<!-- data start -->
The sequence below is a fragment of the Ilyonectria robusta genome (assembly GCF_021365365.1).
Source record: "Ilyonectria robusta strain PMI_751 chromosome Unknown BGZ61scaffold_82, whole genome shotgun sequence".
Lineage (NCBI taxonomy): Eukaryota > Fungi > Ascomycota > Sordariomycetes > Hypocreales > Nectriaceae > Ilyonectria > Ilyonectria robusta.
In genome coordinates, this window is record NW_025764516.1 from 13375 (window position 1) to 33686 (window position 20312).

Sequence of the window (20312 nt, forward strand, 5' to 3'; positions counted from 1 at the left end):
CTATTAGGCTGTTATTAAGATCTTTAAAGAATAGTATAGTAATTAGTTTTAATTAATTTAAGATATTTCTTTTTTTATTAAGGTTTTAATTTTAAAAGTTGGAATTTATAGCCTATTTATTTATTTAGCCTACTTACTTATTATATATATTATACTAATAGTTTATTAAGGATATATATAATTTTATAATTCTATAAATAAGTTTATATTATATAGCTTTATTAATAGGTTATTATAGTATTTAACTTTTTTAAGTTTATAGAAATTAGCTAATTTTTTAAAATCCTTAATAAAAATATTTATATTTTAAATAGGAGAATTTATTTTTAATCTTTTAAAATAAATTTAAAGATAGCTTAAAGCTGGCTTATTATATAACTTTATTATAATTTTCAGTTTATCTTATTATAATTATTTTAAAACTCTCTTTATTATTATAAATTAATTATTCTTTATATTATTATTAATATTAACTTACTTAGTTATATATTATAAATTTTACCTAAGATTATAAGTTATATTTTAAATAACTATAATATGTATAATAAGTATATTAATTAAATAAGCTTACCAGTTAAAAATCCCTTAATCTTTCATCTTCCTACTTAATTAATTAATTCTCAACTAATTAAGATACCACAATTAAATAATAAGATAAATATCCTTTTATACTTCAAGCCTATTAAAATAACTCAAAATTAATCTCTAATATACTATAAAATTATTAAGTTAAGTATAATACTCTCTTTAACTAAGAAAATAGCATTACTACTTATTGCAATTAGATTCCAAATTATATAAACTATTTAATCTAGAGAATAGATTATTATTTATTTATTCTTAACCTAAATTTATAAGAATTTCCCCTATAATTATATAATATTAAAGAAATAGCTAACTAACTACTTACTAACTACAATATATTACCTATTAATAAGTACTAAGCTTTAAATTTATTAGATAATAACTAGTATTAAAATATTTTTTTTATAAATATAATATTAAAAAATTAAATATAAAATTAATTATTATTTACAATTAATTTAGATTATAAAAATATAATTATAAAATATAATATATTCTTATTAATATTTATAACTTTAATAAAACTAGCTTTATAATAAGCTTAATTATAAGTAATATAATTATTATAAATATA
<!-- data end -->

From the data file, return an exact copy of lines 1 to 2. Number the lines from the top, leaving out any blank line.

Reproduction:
The sequence below is a fragment of the Ilyonectria robusta genome (assembly GCF_021365365.1).
Source record: "Ilyonectria robusta strain PMI_751 chromosome Unknown BGZ61scaffold_82, whole genome shotgun sequence".